Again, I don't work with larger chip devices with this issue. The company I now work with developed a strategy, based on considerable research (as others of us did in the past), to do things like placing 0603's on 0402 pad configurations. This means having very small (minimal) side, heel, toe, or any other type, filleting. This provides a mechanism for long term reliability in at least one way.

One reliabillity issue resolved is that of minimizing large solder fillets thermally and mechanically exerting excessive force on components - especially end caps. This ensures more "flexibility" (actually better mechanical force "averaging" between the device and the substrate/conductor area) as less stress is experienced during soldering operations and operational activities.

This goes back to (actually still being used in MIL applications) leadless ceramic chip carrier (LCCC) device types without constraint in the MLB construction. You may not have exactly the design you need, but something close may work very well for you. This is where "dog boning" can be useful - it can provide extra off pad solder paste printing, when required. This can be done in either of the two print directions.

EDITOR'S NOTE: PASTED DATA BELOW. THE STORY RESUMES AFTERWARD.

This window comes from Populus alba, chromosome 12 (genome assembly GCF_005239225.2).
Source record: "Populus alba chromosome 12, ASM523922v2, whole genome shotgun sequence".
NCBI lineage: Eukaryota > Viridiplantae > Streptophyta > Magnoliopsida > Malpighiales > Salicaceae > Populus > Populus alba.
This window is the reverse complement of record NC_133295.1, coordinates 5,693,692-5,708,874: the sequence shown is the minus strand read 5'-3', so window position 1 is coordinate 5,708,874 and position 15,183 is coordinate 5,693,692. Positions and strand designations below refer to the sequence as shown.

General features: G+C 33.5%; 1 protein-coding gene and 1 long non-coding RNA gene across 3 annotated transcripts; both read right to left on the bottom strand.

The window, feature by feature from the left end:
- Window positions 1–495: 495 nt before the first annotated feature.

Possible great discovery on your part?

Earl Moon

reply »

#10816

Re: Off Pad Printing | 29 June, 1999

snip

| John and Dave, | | Again, I don't work with larger chip devices with this issue. The company I now work with developed a strategy, based on considerable research (as others of us did in the past), to do things like placing 0603's on 0402 pad configurations. This means having very small (minimal) side, heel, toe, or any other type, filleting. This provides a mechanism for long term reliability in at least one way. | | One reliabillity issue resolved is that of minimizing large solder fillets thermally and mechanically exerting excessive force on components - especially end caps. This ensures more "flexibility" (actually better mechanical force "averaging" between the device and the substrate/conductor area) as less stress is experienced during soldering operations and operational activities. | | This goes back to (actually still being used in MIL applications) leadless ceramic chip carrier (LCCC) device types without constraint in the MLB construction. You may not have exactly the design you need, but something close may work very well for you. This is where "dog boning" can be useful - it can provide extra off pad solder paste printing, when required. This can be done in either of the two print directions. | | Possible great discovery on your part? | | Earl Moon | | Earl: I agree that large solder fillets can create reliability problems, but that�s not what we�re talking about here. In John�s case, the solder will wet the whole pad and form a fairly uniform layer of solder. It will wet the end caps. And provided the end caps are touching the pads or are close enough be bridged with solder, it will form a fillet between the pad and the end caps. I don�t agree that the solder will flow to the component side of the pad and exert excessive thermal and mechanical force on components - especially end caps.